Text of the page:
Our civil liberties are under threat as French energy giant EDF sues activists

No Dash for Gas

French energy giant EDF is suing activists for £5m for shutting down a gas-fired power station last autumn. These 21 activists – called ‘No Dash for Gas’ – after risking their lives for seven days to save the planet, are now risking their homes and facing a lifetime of debt in light of a civil suit brought against them.

The activists claim that they saved more than 19,000 tonnes of CO2 for occupying the West Burton power station over the seven days. EDF claims that it ‘supports the right to lawful protest and respects differing points of view. However, the consequences of this illegal activity put lives at risk, caused considerable disruption to the site during its construction, and considerable financial losses’. Financial losses? As a company already prepared to make a windfall in the newly proposed 40-year contracts for new nuclear build, it is ludicrous for EDF to suggest that this civil suit is more than a drop in the ocean of their overall profit. It is merely an attack on the right to peaceful protest and civil disobedience.

This is not the first time that EDF has tried to block protest and disrupt climate change activists. In 2011, the company was fined by a French court for hacking the computers of French Greenpeace and spying on the campaigners. And in 2012, following protests from anti-nuclear activists, EDF unsuccessfully attempted to stop a major demonstration at Hinkley Point nuclear power plant in Somerset.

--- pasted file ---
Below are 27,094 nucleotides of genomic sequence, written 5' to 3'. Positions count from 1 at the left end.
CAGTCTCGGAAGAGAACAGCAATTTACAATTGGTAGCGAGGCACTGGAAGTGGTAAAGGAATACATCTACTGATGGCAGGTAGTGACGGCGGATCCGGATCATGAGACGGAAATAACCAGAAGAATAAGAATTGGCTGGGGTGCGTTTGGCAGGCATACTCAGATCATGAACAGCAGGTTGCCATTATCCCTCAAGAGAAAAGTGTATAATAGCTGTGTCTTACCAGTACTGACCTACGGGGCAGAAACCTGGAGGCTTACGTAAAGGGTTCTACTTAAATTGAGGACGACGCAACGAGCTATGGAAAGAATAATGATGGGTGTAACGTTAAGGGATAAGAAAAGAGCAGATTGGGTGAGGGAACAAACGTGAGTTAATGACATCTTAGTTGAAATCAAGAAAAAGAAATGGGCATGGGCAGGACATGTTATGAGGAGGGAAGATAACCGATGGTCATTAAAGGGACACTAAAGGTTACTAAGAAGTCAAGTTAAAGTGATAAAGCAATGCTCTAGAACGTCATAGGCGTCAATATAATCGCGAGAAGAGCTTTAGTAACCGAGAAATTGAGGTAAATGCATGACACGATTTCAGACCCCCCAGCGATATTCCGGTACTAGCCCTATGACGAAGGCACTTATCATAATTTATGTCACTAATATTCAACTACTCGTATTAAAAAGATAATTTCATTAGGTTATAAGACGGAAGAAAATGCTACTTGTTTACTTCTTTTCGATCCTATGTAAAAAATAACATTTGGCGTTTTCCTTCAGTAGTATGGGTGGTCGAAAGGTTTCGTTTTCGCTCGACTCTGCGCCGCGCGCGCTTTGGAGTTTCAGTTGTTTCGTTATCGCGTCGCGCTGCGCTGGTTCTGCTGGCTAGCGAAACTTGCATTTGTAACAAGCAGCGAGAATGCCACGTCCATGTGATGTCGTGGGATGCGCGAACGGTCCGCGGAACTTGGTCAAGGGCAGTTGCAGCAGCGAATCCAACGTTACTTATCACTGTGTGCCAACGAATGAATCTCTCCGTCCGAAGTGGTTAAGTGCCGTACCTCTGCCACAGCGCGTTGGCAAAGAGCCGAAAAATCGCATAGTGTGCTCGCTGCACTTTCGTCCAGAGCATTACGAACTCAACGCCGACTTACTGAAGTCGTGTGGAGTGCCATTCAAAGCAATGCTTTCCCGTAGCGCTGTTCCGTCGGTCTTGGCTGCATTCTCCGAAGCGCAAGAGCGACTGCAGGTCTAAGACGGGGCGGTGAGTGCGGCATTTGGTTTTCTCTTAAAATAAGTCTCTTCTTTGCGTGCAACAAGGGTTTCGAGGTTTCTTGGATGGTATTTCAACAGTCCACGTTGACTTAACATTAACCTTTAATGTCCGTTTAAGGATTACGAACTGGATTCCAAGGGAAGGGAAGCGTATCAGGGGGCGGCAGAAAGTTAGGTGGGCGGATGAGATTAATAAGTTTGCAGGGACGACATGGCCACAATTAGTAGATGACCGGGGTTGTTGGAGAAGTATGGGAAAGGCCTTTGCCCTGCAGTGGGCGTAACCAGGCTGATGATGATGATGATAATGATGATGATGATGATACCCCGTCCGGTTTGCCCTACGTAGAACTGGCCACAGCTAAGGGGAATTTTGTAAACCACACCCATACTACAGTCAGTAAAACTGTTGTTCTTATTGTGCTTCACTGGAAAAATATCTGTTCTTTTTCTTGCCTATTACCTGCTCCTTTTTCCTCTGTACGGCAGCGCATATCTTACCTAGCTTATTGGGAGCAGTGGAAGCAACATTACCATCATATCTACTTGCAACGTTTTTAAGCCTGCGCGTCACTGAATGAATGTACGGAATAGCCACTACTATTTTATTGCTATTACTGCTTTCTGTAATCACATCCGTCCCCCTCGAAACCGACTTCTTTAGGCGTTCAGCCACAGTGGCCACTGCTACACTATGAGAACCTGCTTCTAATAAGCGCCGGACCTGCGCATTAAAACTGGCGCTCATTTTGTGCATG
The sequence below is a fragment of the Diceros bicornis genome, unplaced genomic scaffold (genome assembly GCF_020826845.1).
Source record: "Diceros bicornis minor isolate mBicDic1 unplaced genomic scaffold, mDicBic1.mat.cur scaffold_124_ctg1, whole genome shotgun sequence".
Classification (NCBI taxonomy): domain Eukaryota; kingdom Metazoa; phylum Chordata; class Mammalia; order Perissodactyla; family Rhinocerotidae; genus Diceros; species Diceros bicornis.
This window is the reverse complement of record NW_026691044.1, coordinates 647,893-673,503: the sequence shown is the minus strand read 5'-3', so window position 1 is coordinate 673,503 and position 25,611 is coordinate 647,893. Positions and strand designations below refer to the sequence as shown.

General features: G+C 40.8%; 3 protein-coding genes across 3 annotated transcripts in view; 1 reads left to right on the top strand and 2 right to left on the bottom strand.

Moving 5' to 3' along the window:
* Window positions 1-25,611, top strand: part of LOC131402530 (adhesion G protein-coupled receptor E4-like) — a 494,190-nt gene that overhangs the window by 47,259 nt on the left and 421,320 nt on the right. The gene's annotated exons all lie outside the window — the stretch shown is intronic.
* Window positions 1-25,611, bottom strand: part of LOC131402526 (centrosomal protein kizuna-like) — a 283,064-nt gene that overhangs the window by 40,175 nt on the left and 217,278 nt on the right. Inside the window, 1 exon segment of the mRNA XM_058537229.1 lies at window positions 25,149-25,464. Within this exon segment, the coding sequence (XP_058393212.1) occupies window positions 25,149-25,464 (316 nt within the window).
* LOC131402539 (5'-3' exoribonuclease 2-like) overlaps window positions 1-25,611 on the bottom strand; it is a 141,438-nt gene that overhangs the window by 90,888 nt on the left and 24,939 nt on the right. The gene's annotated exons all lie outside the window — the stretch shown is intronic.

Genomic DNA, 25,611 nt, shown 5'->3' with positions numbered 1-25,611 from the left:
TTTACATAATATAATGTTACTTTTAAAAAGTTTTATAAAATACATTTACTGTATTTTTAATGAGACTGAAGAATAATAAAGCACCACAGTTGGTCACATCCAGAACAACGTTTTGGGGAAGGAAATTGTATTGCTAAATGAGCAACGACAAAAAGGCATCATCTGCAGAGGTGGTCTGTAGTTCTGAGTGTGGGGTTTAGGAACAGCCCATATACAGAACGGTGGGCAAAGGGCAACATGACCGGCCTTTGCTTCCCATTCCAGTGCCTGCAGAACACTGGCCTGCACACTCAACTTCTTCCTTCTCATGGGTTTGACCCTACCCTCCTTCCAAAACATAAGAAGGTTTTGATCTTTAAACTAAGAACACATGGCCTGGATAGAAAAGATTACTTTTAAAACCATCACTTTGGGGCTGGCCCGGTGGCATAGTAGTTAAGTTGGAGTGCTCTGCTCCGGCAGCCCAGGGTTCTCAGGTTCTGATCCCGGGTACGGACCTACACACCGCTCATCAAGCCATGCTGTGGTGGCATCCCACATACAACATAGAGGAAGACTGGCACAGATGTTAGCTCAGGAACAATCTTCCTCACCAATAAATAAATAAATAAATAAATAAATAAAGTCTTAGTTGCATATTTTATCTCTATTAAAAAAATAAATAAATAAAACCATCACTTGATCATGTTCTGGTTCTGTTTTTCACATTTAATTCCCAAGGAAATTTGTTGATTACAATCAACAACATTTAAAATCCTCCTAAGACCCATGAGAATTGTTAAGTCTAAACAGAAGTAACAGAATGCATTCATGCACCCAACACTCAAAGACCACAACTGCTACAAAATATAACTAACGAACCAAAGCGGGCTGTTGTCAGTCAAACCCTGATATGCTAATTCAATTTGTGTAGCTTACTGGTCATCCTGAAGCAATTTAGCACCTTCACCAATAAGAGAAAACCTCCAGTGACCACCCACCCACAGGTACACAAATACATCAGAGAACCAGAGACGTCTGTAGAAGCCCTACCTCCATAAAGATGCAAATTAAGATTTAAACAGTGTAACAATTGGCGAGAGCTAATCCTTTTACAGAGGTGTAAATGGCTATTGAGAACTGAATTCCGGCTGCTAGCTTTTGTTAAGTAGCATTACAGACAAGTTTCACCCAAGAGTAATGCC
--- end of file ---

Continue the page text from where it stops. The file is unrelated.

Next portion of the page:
It doesn’t matter if we’re not all climate change campaigners or environmental activists, this still affects all of us. No matter if you’re green, red, or somewhere in-between, this is an issue that everyone who believes in the right to peaceful protest and direct action needs to take notice of… because if this civil case succeeds it could set a very dangerous precedent for the future of protest in Britain.

If you haven’t already, take a look at the No Dash for Gas website. And why not join the more than 20,000 people who have already signed a petition telling EDF to drop the legal action? And if you want to vent, be heartened, and have a good laugh, take a look at the kicking that EDF are getting on their Facebook page. Let’s all view this as what it truly is: a huge corporation attempting to destroy our rights to protest, and the lives of everyday people – purely for profit. Let’s not let this happen.